Tough Sledding for Residential VoIP
The most successful strategy for growing retail VoIP is adding value to existing broadband subscriptions, according to a new report from ABI Research.
Though residential VoIP is growing at a rapid clip, by 2010 the majority of the world's residential telephony access will use the PSTN. Michael Arden, principal analyst of broadband technologies at ABI Research expects that for North America penetration will be less than 30 percent, and may even be closer to 20 percent.
"VoIP will have an impact on the market, but most homes will still use traditional phone service or will move to mobile service only," Arden told EntepriseVoIPplanet.com.
Arden sees public perceptions and issues of broadband access as the biggest barriers to mass adoption of residential VoIP. In his view, most consumers worry that the quality of VoIP is not good enough to warrant changing phone service. Also, only those who have broadband can take advantage of VoIP, so the market is automatically limited.
Arden argues that even with increased broadband access the perception issue, will remainespecially for hosted services.
"Hosted services will be at the mercy of the broadband provider and will not have their data packets given priority for quality issues," Arden explained. "So, the perception will be worse for those guys versus the cable and telco operators who can give voice traffic priority in the network to ensure that the signal integrity remains at a level necessary to support quality voice service."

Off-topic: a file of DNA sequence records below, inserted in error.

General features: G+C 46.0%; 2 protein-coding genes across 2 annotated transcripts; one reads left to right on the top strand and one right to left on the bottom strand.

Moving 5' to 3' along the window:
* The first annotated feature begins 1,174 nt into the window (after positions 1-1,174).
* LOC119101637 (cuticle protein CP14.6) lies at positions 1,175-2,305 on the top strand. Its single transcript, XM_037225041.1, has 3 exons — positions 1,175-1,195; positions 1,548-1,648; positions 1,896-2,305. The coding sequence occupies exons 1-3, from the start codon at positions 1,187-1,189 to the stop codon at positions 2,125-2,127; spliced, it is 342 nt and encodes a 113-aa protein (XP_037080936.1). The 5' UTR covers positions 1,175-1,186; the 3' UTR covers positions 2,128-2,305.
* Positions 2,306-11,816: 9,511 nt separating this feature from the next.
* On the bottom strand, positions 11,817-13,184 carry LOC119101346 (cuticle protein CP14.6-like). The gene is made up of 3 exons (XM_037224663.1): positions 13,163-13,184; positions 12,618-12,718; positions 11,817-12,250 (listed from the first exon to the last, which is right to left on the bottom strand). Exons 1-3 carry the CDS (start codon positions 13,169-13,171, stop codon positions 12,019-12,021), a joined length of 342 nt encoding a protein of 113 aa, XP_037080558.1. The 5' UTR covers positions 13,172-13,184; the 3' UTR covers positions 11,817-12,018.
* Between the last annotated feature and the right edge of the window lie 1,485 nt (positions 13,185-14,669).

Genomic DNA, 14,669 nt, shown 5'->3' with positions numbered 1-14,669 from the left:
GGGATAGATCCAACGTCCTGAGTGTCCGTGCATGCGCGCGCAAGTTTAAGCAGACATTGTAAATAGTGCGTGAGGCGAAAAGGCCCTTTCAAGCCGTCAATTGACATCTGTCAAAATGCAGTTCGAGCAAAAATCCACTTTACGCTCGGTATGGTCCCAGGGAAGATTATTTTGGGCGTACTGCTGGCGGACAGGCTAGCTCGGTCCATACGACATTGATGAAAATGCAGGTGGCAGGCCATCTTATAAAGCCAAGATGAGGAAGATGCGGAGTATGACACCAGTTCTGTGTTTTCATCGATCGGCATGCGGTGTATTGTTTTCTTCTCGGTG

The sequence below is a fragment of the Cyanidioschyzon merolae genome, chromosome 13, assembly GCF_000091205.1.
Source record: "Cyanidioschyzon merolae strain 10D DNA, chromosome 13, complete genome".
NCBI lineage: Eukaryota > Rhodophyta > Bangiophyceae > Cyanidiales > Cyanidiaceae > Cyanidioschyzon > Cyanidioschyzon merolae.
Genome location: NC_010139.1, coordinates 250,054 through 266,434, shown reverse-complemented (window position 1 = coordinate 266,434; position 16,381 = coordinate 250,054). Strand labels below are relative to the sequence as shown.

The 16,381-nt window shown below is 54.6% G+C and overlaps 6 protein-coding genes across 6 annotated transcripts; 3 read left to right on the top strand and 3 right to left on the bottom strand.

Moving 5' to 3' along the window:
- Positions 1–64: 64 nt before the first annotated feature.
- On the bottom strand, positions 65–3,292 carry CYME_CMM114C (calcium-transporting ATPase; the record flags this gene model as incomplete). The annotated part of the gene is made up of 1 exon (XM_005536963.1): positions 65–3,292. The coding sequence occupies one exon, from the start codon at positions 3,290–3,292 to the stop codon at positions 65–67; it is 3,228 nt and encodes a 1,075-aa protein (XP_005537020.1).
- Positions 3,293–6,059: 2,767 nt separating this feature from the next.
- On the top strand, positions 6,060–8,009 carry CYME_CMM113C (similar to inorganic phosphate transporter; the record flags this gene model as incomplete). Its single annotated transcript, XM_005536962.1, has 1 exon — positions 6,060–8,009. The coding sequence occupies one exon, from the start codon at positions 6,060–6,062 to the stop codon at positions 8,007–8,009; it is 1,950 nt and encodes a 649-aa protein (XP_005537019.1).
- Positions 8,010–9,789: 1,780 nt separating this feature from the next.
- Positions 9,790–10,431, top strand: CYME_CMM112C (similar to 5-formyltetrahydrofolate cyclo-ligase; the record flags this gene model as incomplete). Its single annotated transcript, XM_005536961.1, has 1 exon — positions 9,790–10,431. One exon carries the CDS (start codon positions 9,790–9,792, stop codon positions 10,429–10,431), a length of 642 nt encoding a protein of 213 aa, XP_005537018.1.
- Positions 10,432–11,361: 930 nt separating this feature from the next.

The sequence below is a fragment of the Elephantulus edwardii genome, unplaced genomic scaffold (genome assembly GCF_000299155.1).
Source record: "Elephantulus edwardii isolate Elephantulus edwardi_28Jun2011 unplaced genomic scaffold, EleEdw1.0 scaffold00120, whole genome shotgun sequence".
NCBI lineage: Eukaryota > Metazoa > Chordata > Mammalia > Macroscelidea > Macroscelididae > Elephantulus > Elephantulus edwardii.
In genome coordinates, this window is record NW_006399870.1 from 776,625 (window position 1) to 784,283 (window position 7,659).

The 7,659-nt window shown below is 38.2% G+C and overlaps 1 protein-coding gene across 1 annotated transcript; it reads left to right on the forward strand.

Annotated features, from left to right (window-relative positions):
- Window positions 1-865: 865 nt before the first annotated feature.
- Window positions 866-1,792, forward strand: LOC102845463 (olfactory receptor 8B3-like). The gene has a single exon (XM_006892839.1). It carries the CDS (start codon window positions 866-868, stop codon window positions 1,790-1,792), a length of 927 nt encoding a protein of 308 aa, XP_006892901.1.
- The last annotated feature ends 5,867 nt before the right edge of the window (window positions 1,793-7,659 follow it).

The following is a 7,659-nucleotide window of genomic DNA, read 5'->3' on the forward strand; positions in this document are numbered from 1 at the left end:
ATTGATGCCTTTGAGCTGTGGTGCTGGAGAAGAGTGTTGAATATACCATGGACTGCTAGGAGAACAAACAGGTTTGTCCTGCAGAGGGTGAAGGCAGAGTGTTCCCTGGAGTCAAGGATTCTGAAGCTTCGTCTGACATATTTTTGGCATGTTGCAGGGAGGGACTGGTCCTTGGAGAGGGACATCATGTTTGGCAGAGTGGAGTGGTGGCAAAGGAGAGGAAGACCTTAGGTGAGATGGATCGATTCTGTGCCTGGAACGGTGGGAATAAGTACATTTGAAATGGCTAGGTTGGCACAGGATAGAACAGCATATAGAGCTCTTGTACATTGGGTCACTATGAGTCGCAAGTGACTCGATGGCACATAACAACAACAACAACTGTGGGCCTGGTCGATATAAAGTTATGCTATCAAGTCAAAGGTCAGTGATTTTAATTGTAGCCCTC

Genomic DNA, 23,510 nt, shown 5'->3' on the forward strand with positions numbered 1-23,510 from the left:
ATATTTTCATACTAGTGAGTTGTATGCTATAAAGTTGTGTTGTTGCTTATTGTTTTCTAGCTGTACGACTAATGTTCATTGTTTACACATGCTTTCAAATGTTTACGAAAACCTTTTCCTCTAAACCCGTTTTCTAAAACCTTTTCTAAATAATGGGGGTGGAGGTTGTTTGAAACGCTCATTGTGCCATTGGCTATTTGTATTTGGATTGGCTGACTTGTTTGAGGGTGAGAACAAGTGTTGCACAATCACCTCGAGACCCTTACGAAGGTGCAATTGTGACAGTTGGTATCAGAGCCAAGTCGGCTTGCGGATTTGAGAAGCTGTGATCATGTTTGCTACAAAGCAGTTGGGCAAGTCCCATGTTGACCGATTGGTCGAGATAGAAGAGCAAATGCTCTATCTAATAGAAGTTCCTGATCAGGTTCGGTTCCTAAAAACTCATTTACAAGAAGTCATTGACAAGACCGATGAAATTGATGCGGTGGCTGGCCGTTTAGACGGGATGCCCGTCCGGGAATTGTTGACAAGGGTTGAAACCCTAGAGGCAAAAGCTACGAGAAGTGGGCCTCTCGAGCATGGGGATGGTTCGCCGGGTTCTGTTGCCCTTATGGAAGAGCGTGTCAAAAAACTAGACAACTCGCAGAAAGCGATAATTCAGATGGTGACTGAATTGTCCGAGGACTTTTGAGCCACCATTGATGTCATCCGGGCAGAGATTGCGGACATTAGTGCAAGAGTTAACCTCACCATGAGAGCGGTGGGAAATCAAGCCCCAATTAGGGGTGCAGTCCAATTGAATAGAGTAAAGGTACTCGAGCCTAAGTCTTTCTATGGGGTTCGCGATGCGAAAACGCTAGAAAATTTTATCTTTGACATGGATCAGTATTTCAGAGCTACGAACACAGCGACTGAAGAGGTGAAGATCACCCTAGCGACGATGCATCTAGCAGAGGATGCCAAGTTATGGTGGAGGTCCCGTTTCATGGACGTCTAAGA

Despite the fact that popular VoIP service Vonage is not a broadband provider itself, Arden noted that he doesn't expect them to fade away.
"The feedback that I received from most people is that they expect Vonage to continue to be a player in the market," Arden said. "They will lose their strong early lead in the market, but they will continue to have an impact."
Arden suggests that Vonage will have to focus on advanced applications and being price competitive, but they automatically enter the market with a pricing advantage due to the fact that they don't have to pay for and maintain a lot of access-network equipment.
Cable and telco operators on the hand will only be able to lower prices to a limited extent without compromising their network costs.
"With an uptake in triple play subscribers, however, cable and telcos may be able to compete a little more on price, but they still won't get down to the same level as Vonage and the hosted providers for voice service," Arden said.
The ABI Research report looked at cable, DSL, hosted, and WiMAX operator networks. In North America, the cable companies will have the best position, according to Arden, Outside of North America, it will be broadband providers with DSL service.
"Softbank in Japan has proven that the combination of broadband penetration and the leveraging of value-added services, like VoIP, make a great business model," Arden commented.
In North America, Arden expects that cable's dominance of the broadband market will enable cable operators to leverage their assets and subscriber bases to roll out VoIP.
"The same goes for competitive broadband operators in other regionsmost focused on DSL," Arden said. "The ILECs, RBOCs, and PTTs of the world will be more reluctant to jump into the market, because they have a large legacy PSTN network that they don't want to decommission."
"Hosted operators will have price on their side, but the quality of service that the broadband operators can offer will attract customers."